Elvis Was King, Ike Was President, And 116,000 Americans Died In A Pandemic

Jeffrey A. Tucker

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The year was 1957. 

Elvis’s new movie “Jailhouse Rock” was packing the theaters. The last episode of “I Love Lucy” aired on television. The show “West Side Story” held tryouts in Washington, D.C., and opened on Broadway in September. Ford’s new car the Edsel rolled off the assembly line. The Cold War with Russia was on and “In God We Trust” appeared on U.S. currency. The first Toys R Us store opened. 

Also that year, the so-called Asian Flu killed 116,000 Americans. Here is the full summary from the Centers for Disease Control:

In February 1957, a new influenza A (H2N2) virus emerged in East Asia, triggering a pandemic (“Asian Flu”). This H2N2 virus was comprised of three different genes from an H2N2 virus that originated from an avian influenza A virus, including the H2 hemagglutinin and the N2 neuraminidase genes. It was first reported in Singapore in February 1957, Hong Kong in April 1957, and in coastal cities in the United States in summer 1957. The estimated number of deaths was 1.1 million worldwide and 116,000 in the United States.

Like the current pandemic, there was a demographic pattern to the deaths. It hit the elderly population with heart and lung disease. In a frightening twist, the virus could also be fatal for pregnant women. The infection rate was probably even higher than the Spanish flu of 1918 (675,000 Americans died from this), but this lowered the overall case fatality rate to 0.67%. A vaccine became available in late 1957 but was not widely distributed. 

The population of the U.S. at the time was 172 million, which is a little more than half of the current population. Life expectancy was 69 as versus 78 today. It was a much healthier population with negligible obesity. To extrapolate the data to a counterfactual, we can conclude that this virus was more wicked than COVID-19 thus far. 

What’s remarkable when we look back at this year, nothing was shut down. Restaurants, schools, theaters, sporting events, travel – everything continued without interruption. Without a 24-hour news cycle with thousands of news agencies and a billion websites hungry for traffic, mostly people paid no attention other than to keep basic hygiene. It was covered in the press as a medical problem. The notion that there was a political solution never occurred to anyone. 

Again, this was a very serious flu, and it persisted for 10 years until it mutated to become the Hong Kong flu of 1968.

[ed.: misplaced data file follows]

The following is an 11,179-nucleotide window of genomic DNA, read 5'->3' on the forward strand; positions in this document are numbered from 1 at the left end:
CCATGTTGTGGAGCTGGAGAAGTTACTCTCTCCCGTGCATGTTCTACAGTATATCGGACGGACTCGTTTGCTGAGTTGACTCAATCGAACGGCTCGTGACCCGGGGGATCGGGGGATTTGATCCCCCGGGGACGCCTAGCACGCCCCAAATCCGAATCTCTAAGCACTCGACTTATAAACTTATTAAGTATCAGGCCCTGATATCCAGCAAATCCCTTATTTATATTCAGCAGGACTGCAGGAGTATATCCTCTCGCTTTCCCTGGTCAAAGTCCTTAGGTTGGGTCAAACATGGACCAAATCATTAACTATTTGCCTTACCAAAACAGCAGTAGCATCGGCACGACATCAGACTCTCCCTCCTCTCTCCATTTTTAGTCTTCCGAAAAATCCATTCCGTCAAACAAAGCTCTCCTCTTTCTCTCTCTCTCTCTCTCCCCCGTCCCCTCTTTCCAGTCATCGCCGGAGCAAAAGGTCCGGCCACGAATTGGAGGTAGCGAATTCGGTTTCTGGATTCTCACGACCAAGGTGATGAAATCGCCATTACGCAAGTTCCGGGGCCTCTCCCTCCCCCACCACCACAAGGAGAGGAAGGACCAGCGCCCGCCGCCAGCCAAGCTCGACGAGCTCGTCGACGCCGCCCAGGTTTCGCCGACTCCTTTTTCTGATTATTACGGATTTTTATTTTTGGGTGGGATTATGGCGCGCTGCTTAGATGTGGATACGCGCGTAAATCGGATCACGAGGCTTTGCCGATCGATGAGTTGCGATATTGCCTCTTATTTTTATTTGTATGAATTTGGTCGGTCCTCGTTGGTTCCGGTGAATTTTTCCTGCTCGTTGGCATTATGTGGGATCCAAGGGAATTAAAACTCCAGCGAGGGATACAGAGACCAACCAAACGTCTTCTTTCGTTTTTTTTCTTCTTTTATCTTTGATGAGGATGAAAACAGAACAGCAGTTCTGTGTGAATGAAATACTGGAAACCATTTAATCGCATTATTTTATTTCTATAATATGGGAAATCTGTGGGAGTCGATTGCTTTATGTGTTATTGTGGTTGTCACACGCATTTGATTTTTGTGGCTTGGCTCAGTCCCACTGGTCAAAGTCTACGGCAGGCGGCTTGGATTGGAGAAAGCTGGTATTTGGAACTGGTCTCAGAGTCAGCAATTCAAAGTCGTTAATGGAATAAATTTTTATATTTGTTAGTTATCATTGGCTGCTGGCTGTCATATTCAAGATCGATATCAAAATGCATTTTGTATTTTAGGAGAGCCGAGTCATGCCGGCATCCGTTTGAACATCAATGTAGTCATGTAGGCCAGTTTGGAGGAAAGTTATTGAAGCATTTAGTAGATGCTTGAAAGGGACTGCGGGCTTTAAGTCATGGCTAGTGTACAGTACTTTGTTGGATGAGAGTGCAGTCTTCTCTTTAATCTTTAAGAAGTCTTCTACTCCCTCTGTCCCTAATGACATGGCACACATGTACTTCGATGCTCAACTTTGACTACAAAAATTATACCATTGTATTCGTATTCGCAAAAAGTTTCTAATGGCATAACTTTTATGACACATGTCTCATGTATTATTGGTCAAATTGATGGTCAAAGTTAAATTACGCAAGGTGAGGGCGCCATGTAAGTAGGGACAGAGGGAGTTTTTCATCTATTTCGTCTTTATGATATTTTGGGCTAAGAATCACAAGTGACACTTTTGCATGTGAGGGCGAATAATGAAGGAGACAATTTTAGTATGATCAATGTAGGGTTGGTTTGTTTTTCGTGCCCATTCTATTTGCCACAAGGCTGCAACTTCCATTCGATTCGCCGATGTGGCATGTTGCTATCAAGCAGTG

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The New York Times had some but not much coverage. On September 18, 1957, an editorial counseled: “Let us all keep a cool head about Asian influenza as the statistics on the spread and the virulence of the disease begin to accumulate. For one thing, let us be sure that the 1957 type of A influenza virus is innocuous, as early returns show, and that antibiotics can indeed control the complications that may develop.”

The mystery of why today vast numbers of governments around the world (but not all) have crushed economies, locked people under house arrest, wrecked business, spread despair, disregarded basic freedoms and rights will require years if not decades to sort out. Is it the news cycle that is creating mass hysteria? Political ambition and arrogance? A decline in philosophical regard for freedom as the best system for dealing with crises? Most likely, the ultimate answer will look roughly like what historians say about the Great War (WWI): it was a perfect storm that created a calamity that no one intended at the outset. 

For staying calm and treating the terrible Asian flu of 1957 as a medical problem to address with medical intelligence, rather than as an excuse to unleash Medieval-style brutality, this first postwar generation deserves our respect and admiration. 

Jeffrey A. Tucker is Editorial Director for the American Institute for Economic Research. He is the author of many thousands of articles in the scholarly and popular press and eight books in 5 languages, most recently The Market Loves You. He is also the editor of The Best of Mises. He speaks widely on topics of economics, technology, social philosophy, and culture. Jeffrey is available for speaking and interviews via his email

Originally published here: American Institute for Economic Research, thanks to Creative Commons Attribution.

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